Cutting illegal immigration by between 33 percent and 50 percent (a fairly big range) is not exactly a passing grade. According to one estimate, the CBO’s original report on S. 744 suggested that, ten years from the bill’s passage, there could be 8.3 million illegal immigrants in the US. This new CBO report suggests that S. 744 would now shave that number down to 7.5 million illegal immigrants. Senator Rubio said last month that “none of us wants to be here five years from now facing 5 million illegal immigrants more, another wave of illegal immigration,” but under even the newly amended bill, there could easily be over 7 million illegal immigrants in the U.S. by 2023.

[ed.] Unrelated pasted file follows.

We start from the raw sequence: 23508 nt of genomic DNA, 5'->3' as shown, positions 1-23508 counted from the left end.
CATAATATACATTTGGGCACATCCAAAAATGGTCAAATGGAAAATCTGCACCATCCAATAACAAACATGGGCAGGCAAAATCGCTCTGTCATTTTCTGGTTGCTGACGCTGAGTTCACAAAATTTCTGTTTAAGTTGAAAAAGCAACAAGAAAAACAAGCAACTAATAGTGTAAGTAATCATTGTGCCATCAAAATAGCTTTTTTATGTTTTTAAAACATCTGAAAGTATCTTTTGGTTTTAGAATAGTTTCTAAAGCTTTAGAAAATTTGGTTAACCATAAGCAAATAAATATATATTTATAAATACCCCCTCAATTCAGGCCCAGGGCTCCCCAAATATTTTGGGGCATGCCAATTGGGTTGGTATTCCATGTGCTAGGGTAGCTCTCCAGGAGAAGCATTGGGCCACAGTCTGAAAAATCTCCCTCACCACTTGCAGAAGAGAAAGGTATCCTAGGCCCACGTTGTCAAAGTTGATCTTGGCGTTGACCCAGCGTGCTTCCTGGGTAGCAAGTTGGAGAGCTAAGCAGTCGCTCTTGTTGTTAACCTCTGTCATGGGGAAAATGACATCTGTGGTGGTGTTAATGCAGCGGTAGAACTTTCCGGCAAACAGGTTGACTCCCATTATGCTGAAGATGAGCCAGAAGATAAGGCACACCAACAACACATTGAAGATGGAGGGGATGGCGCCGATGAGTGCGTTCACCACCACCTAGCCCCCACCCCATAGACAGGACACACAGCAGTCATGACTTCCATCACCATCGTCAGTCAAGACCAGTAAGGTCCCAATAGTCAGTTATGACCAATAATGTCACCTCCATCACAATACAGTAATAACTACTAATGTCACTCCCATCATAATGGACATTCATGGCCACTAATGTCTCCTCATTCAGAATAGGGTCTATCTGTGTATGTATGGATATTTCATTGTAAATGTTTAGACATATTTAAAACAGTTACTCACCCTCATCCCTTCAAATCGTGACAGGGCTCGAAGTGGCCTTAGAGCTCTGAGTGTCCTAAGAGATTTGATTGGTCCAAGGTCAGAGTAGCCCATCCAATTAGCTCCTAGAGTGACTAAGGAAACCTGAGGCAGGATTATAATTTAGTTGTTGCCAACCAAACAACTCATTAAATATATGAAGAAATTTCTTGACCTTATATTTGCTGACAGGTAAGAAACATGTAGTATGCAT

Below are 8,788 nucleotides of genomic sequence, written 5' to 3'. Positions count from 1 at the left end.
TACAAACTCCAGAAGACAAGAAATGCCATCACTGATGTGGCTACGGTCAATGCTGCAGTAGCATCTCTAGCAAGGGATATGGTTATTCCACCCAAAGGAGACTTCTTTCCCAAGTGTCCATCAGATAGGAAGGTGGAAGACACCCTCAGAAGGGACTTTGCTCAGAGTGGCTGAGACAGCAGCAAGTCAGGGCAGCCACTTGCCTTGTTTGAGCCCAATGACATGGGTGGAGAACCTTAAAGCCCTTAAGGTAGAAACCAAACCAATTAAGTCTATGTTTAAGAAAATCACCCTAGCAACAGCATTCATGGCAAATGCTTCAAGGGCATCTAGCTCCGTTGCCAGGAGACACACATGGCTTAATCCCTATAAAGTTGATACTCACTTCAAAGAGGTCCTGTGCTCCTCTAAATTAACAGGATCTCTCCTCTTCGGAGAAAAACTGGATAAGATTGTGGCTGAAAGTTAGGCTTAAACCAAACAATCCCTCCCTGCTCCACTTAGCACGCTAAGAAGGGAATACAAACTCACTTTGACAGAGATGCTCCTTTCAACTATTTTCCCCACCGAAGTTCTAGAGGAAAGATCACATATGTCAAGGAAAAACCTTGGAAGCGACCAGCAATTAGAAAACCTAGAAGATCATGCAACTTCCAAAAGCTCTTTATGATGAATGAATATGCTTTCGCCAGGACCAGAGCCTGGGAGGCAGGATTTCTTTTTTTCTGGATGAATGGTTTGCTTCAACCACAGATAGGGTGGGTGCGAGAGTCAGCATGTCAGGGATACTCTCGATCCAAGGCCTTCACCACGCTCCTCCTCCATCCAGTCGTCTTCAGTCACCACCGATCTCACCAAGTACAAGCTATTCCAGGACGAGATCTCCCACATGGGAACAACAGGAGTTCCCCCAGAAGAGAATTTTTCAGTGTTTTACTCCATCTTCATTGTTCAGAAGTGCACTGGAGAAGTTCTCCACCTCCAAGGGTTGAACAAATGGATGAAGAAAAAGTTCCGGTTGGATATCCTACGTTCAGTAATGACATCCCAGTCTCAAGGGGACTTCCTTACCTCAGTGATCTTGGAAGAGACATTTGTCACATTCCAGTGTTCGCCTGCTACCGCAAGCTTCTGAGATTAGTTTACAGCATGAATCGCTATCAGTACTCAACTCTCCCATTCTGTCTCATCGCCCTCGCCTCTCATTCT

One of the major limitations of Corker-Hoeven is that it fixates on border security, but many illegal immigrants are visa-overstayers (a demographic that could grow under the guest-worker programs of the bill). Interior enforcement would seem very important for reducing illegal immigration. Some GOP leaders have suggested trading immediate legalization for the promise of future enforcement, but this report suggests that even such future enforcement might not be sufficient, assuming that enforcement happens at all. The administration’s decision to delay the Obamacare employer mandate reminds us that future enforcement strategies might also be delayed — perhaps indefinitely.